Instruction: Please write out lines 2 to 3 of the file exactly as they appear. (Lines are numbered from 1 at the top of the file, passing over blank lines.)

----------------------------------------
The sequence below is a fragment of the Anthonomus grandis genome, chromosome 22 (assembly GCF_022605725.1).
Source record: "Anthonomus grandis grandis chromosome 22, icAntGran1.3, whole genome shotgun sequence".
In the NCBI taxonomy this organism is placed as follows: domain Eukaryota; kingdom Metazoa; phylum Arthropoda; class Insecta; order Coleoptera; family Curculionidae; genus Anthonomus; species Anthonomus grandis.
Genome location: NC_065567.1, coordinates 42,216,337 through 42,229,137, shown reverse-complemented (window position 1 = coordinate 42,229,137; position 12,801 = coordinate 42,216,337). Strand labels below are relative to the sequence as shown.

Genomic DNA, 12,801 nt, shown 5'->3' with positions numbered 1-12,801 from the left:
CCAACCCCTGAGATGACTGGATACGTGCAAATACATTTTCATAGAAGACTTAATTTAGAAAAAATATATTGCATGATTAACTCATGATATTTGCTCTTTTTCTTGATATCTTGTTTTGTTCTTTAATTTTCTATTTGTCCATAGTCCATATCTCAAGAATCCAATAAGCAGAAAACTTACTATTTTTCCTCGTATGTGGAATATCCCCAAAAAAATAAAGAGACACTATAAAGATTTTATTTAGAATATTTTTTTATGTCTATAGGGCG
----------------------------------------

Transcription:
Source record: "Anthonomus grandis grandis chromosome 22, icAntGran1.3, whole genome shotgun sequence".
In the NCBI taxonomy this organism is placed as follows: domain Eukaryota; kingdom Metazoa; phylum Arthropoda; class Insecta; order Coleoptera; family Curculionidae; genus Anthonomus; species Anthonomus grandis.